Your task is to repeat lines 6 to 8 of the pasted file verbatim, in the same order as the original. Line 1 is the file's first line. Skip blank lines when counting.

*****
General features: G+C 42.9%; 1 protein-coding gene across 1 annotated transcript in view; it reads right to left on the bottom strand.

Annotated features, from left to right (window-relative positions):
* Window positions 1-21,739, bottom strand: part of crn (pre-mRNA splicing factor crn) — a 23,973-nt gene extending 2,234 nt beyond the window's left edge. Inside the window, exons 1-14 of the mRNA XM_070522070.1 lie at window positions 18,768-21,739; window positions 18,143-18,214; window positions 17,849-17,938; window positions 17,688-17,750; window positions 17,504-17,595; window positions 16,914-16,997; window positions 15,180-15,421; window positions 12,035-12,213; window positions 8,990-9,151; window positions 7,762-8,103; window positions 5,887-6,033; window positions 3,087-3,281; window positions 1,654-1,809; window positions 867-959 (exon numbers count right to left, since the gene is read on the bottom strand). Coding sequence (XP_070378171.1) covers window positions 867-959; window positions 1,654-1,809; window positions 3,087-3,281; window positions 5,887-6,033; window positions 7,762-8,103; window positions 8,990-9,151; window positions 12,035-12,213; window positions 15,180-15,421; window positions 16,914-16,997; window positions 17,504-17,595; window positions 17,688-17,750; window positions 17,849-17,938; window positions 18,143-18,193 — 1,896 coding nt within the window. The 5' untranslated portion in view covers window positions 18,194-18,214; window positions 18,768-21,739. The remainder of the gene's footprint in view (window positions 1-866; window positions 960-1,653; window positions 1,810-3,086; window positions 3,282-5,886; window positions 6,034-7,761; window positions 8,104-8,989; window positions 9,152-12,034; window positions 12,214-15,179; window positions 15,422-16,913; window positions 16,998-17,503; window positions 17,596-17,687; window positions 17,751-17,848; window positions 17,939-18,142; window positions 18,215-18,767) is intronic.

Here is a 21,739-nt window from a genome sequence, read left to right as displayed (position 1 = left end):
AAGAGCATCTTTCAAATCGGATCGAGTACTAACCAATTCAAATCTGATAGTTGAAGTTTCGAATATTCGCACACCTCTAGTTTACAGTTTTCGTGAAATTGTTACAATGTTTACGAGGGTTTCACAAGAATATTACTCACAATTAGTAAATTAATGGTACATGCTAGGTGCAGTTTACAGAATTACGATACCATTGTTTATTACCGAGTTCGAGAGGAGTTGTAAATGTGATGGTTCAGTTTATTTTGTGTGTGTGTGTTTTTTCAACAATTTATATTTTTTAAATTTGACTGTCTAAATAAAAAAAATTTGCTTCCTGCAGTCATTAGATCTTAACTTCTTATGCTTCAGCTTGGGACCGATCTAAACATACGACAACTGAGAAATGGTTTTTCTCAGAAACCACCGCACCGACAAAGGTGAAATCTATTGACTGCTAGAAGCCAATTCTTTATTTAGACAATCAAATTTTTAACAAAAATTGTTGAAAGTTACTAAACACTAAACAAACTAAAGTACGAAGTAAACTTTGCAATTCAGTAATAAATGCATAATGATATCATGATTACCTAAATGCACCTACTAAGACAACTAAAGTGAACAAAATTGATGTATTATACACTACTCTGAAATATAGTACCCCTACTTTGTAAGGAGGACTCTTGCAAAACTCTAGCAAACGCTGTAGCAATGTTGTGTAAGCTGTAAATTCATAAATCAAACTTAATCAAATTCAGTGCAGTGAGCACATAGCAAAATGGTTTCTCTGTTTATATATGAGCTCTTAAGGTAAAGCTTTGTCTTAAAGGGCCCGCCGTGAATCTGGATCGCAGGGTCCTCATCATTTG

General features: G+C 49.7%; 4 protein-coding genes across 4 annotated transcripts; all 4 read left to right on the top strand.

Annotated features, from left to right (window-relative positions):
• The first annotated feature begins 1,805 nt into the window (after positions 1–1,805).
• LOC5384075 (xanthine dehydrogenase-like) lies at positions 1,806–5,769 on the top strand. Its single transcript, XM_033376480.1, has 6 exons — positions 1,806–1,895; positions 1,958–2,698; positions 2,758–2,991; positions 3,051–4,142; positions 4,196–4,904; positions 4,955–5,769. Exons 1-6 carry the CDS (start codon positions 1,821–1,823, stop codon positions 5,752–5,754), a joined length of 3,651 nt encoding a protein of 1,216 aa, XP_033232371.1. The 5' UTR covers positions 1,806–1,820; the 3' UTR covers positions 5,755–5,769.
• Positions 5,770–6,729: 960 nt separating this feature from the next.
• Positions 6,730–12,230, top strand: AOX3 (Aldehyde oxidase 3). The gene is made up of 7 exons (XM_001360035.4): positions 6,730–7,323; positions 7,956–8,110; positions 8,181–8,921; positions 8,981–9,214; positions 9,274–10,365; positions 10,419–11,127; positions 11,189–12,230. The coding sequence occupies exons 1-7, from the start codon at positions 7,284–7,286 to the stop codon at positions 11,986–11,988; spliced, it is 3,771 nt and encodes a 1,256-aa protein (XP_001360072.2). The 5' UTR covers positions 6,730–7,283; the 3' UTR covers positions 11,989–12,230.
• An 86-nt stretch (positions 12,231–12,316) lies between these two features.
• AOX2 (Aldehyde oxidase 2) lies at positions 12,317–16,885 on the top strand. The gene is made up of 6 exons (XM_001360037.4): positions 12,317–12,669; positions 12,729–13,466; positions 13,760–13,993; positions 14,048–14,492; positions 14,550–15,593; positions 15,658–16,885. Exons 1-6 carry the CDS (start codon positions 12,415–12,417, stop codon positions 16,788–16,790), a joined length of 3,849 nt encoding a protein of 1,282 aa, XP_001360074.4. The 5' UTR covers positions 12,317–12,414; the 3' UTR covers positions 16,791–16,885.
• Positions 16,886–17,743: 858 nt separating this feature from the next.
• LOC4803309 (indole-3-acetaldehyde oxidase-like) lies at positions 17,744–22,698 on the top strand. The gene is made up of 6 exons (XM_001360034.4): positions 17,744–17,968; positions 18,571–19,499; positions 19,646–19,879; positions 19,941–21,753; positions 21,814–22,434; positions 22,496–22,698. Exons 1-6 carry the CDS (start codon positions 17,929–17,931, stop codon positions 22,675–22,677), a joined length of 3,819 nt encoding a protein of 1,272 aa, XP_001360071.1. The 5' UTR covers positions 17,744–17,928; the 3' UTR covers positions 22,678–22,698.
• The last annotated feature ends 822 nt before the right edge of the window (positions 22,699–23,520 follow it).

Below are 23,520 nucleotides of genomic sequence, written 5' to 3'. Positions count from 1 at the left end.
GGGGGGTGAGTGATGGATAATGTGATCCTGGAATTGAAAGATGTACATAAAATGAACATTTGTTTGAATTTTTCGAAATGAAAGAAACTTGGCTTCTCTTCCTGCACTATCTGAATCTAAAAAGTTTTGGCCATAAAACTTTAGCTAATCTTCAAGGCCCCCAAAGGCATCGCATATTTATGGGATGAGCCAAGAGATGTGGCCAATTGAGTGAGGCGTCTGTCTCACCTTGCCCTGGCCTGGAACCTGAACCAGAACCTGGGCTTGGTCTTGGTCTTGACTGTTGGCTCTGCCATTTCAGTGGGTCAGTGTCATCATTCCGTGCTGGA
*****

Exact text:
General features: G+C 49.7%; 4 protein-coding genes across 4 annotated transcripts; all 4 read left to right on the top strand.

Annotated features, from left to right (window-relative positions):
• The first annotated feature begins 1,805 nt into the window (after positions 1–1,805).